On the other hand, the men of business, stooping as they walk, and pretending not even to see those whom they have already ruined, insert their sting –that is, their money –into some one else who is not on his guard against them, and recover the parent sum many times over multiplied into a family of children: and so they make drone and pauper to abound in the State. 

Yes, he said, there are plenty of them –that is certain. 
The evil blazes up like a fire; and they will not extinguish it, either by restricting a man’s use of his own property, or by another remedy: 

What other? 

One which is the next best, and has the advantage of compelling the citizens to look to their characters: –Let there be a general rule that every one shall enter into voluntary contracts at his own risk, and there will be less of this scandalous money-making, and the evils of which we were speaking will be greatly lessened in the State. 

Yes, they will be greatly lessened. 

At present the governors, induced by the motives which I have named, treat their subjects badly; while they and their adherents, especially the young men of the governing class, are habituated to lead a life of luxury and idleness both of body and mind; they do nothing, and are incapable of resisting either pleasure or pain.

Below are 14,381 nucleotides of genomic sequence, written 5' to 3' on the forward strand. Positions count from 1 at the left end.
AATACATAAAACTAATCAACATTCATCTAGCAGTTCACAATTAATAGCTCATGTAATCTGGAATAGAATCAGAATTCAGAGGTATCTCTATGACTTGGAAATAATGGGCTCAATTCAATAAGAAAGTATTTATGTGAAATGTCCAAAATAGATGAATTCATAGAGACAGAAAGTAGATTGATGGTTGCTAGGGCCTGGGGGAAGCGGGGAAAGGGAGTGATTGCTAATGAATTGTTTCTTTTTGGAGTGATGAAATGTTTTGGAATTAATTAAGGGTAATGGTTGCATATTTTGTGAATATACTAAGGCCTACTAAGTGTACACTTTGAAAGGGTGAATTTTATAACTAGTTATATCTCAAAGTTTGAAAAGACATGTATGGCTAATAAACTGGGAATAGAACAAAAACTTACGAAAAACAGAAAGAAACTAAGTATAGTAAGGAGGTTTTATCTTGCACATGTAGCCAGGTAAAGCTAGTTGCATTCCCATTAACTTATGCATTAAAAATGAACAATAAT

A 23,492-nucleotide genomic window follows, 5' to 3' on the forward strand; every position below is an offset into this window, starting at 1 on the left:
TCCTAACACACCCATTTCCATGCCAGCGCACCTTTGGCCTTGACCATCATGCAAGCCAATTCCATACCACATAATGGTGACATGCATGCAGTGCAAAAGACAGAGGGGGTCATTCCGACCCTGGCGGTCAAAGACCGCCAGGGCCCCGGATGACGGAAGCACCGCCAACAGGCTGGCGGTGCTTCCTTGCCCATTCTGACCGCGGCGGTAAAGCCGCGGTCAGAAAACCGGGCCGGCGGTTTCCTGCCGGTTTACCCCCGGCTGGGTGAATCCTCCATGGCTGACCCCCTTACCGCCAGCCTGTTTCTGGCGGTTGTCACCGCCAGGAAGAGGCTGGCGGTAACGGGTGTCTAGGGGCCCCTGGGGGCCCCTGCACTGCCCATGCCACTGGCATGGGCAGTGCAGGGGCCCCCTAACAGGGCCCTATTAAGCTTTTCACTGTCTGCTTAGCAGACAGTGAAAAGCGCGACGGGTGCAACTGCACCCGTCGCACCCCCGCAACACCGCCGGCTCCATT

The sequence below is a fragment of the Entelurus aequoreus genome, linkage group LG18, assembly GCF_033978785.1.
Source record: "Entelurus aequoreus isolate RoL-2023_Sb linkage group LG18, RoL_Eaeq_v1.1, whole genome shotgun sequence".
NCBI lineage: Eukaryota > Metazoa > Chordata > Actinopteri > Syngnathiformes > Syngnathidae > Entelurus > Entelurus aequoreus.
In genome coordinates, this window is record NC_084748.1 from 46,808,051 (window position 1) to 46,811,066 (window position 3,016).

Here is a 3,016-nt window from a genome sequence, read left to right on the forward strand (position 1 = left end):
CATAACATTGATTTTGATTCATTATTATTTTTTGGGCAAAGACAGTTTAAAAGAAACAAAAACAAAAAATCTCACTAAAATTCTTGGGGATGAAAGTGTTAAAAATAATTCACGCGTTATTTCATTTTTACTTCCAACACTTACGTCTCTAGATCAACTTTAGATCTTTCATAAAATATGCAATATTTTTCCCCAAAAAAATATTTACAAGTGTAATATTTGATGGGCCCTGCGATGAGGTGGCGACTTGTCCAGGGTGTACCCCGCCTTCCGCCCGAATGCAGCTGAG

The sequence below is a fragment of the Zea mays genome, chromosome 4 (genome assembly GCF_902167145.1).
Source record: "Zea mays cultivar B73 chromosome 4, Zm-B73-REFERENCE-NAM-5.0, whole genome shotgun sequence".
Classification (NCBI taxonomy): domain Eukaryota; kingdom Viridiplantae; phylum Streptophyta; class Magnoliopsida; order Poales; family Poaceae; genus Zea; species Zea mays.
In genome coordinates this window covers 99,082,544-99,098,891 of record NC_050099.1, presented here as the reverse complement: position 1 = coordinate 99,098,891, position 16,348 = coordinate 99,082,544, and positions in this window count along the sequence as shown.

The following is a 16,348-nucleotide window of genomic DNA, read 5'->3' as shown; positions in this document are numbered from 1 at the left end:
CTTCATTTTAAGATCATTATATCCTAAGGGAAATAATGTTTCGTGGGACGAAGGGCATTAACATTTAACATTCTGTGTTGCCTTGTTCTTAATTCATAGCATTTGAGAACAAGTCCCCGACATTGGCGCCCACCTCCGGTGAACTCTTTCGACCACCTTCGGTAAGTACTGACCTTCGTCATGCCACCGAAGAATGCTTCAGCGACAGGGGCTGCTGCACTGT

Very true. 
They themselves care only for making money, and are as indifferent as the pauper to the cultivation of virtue. 

Yes, quite as indifferent. 

Such is the state of affairs which prevails among them. And often rulers and their subjects may come in one another’s way, whether on a pilgrimage or a march, as fellow-soldiers or fellow-sailors; aye, and they may observe the behaviour of each other in the very moment of danger –for where danger is, there is no fear that the poor will be despised by the rich –and very likely the wiry sunburnt poor man may be placed in battle at the side of a wealthy one who has never spoilt his complexion and has plenty of superfluous flesh –when he sees such an one puffing and at his wit’s end, how can he avoid drawing the conclusion that men like him are only rich because no one has the courage to despoil them? And when they meet in private will not people be saying to one another ‘Our warriors are not good for much’?